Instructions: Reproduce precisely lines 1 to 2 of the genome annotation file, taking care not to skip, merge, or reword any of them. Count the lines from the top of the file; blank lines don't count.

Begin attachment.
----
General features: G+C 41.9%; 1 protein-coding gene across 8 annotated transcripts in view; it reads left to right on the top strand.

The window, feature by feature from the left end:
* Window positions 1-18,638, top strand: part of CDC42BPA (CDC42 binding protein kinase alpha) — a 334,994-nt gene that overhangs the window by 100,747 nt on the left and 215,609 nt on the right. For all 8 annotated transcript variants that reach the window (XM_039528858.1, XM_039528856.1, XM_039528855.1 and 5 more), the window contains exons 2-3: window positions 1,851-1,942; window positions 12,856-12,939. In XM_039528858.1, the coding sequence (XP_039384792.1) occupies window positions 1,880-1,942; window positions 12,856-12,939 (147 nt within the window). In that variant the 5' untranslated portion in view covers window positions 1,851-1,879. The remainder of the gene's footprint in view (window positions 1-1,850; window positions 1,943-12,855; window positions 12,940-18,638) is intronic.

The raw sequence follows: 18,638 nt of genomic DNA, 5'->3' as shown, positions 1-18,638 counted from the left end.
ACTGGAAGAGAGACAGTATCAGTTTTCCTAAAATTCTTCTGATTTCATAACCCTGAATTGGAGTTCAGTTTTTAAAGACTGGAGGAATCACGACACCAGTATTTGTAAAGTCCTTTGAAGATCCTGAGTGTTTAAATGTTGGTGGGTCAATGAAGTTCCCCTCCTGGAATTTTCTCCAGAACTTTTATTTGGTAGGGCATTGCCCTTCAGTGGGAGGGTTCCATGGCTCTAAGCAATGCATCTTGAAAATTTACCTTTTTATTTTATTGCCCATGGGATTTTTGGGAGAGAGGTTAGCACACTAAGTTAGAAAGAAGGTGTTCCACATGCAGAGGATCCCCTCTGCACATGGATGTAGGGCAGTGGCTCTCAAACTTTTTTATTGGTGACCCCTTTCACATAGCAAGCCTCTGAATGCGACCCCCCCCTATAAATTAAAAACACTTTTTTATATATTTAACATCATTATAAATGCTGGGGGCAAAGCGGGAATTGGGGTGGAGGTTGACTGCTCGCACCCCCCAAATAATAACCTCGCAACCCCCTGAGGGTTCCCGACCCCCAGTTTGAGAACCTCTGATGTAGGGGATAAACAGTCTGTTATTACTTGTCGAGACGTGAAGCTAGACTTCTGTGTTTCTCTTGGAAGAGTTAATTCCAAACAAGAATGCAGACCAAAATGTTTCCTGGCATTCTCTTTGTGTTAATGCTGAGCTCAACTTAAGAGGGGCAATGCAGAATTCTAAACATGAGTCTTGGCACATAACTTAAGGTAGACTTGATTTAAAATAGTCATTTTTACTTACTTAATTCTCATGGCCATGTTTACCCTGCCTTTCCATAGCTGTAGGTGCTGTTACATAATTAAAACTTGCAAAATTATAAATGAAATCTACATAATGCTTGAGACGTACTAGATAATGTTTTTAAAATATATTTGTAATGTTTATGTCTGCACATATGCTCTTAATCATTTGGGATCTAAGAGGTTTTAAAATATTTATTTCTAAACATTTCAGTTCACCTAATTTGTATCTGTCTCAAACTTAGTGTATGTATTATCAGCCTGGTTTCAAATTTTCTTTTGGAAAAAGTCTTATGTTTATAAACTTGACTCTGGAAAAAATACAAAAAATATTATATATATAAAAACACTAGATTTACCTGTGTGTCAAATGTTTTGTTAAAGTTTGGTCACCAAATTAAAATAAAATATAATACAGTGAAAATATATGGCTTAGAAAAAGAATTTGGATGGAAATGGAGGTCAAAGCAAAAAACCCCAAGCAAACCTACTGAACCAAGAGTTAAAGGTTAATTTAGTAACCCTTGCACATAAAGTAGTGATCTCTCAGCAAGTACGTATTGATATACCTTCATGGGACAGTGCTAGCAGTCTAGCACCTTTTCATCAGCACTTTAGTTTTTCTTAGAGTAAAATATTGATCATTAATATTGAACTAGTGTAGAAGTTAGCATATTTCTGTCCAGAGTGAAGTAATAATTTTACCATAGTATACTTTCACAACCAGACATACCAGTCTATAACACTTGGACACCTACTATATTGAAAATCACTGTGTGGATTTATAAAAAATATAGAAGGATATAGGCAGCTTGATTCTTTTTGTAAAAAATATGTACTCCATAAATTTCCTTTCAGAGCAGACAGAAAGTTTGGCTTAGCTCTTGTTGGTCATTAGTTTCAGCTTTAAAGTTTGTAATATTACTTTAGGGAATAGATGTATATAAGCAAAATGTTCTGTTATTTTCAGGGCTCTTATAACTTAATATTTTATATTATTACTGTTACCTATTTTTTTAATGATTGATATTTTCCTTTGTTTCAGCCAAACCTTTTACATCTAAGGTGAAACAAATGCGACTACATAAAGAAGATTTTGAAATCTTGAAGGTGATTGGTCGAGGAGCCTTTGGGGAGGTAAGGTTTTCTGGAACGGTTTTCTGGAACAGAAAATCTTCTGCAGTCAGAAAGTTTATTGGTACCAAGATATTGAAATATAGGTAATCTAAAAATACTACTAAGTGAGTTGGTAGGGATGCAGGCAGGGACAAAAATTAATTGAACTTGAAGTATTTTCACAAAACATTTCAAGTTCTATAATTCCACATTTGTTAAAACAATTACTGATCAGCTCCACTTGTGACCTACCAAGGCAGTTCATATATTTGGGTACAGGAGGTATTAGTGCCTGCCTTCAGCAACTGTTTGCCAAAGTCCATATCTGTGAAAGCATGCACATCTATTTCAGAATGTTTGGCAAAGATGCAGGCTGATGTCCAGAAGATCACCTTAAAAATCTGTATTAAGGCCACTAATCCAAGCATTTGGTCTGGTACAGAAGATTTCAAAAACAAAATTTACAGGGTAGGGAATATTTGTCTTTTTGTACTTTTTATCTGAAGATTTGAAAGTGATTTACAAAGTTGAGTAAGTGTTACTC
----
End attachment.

General features: G+C 41.9%; 1 protein-coding gene across 8 annotated transcripts in view; it reads left to right on the top strand.

The window, feature by feature from the left end: